Resilience and a fighting spirit flow in the veins of someone like Ilyasah Shabazz or her family. Her grandparents were dedicated to the Marcus Garvey cause and targeted by the Black Legion for doing so. And her human-rights-activist parents, well, their names are Dr. Betty Shabazz and Malcolm X.
Ilyasah previously told the story of her unique roots in 2002 when she co-authored a memoir with novelist Kim McLarin. Now, we hear a voice to her words in a newly released Audible of Growing Up X: A Memoir by the Daughter of Malcolm X. The author and educator chatted with The Knockturnal about the ins and out of her development into a human rights activist of her own—particularly as modern-day protests highlight civil and human rights issues plaguing U.S. cities.
At age two, Ilyasah was feet from her father when he was assassinated at New York’s Audubon Ballroom in 1965. Her mother, Dr. Shabazz, shielded her from bullets that day and strived to raise six daughters on her own for the rest. In the Shabazz household, Ilyasah grew up to know empowerment, community, and the importance of educating the youth.
“Many times [critics] refer to my father as an agitator and some other words that are usually inaccurate because I don’t think they’re looking at a man who is extremely compassionate, who’s very bright, who is extremely responsible, and who believes in human rights for all.”
Books and clothes of her father, Malcolm X, remained scattered around the home. A young Ilyasah took a liking to his shoes. “I used to put my feet in them cause I had the biggest feet in the house and march around, clonk around in them.” Decades later, she would follow in his footsteps as a powerful orator and motivational speaker.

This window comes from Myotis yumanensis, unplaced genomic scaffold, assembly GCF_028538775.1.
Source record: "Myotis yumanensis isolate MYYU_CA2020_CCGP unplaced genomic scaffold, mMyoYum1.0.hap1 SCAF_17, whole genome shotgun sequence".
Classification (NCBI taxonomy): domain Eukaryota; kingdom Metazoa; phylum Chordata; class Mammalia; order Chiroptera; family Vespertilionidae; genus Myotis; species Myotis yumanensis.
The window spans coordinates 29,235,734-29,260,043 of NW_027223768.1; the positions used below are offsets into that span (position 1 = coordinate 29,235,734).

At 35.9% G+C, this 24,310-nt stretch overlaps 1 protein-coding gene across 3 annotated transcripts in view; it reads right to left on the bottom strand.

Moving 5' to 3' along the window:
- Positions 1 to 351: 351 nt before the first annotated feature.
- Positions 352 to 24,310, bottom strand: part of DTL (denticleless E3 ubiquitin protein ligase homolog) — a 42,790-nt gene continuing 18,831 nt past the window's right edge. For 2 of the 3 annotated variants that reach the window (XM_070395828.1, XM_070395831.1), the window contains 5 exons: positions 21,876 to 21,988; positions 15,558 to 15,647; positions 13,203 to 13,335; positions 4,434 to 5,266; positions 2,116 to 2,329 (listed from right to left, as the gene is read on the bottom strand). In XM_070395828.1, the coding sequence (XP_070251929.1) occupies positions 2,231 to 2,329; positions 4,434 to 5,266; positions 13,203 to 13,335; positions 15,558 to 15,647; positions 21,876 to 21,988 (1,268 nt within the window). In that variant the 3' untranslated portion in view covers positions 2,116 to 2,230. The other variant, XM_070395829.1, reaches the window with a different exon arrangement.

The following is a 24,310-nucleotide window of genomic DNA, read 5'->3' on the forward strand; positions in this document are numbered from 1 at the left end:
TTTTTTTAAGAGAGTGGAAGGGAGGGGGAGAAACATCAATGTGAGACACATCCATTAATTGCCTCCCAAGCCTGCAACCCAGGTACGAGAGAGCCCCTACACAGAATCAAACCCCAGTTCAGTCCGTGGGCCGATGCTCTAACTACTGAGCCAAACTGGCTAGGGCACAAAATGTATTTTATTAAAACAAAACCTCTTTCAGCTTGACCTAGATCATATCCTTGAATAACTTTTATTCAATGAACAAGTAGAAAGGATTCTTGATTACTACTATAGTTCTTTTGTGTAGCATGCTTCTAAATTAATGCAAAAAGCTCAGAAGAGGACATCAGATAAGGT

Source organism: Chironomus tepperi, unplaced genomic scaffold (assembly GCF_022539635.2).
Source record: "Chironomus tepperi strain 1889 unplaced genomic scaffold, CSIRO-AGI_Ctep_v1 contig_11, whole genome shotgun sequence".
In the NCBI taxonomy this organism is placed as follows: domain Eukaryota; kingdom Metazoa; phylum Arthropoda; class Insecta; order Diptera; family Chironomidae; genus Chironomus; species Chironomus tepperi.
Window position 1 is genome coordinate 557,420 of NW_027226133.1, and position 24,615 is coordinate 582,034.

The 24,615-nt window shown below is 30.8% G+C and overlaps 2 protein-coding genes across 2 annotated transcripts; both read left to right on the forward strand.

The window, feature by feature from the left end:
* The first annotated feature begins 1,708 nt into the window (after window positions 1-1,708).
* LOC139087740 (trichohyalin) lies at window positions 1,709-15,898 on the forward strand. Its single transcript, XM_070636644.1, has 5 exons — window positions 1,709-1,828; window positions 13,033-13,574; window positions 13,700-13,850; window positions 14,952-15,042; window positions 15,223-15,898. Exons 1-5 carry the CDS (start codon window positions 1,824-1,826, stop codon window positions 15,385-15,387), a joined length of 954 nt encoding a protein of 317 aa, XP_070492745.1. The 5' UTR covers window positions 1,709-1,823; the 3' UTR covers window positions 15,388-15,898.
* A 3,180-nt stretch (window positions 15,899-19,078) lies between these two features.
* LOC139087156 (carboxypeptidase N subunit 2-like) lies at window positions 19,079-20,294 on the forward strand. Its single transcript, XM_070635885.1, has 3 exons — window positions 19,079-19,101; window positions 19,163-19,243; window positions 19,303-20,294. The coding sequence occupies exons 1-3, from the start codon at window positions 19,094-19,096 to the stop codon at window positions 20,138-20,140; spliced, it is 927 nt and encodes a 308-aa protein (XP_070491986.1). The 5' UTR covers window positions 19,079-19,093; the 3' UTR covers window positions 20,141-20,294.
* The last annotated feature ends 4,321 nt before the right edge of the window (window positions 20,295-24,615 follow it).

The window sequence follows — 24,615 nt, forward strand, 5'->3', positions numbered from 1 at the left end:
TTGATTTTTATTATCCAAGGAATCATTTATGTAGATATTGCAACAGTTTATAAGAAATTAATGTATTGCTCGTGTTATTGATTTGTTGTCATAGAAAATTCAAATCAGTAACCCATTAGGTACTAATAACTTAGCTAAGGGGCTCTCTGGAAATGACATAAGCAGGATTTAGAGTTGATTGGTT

Through remnants and stories of her predecessors, she sees why protestors today look towards them. Marching in their Sunday Best, her parents found purpose in promoting self-acceptance and informing the public in a world attempting to do otherwise. To assess such ideas as radical, said Ilyasah, was to ignore the fact that their ideas—much like modern-day activists—were reactions to injustice around them. “Many times [critics] refer to my father as an agitator and some other words that are usually inaccurate because I don’t think they’re looking at a man who is extremely compassionate, who’s very bright, who is extremely responsible, and who believes in human rights for all.”
Ilyasah has documented the lives of her parents in a series of award-winning books. Growing Up X introduced herself and their influence on her ideals. Its audio version is joined by one of The Autobiography of Malcolm X, written by Alex Haley and her father, and voiced by Laurence Fishburne. Both audiobooks are currently available on Audible.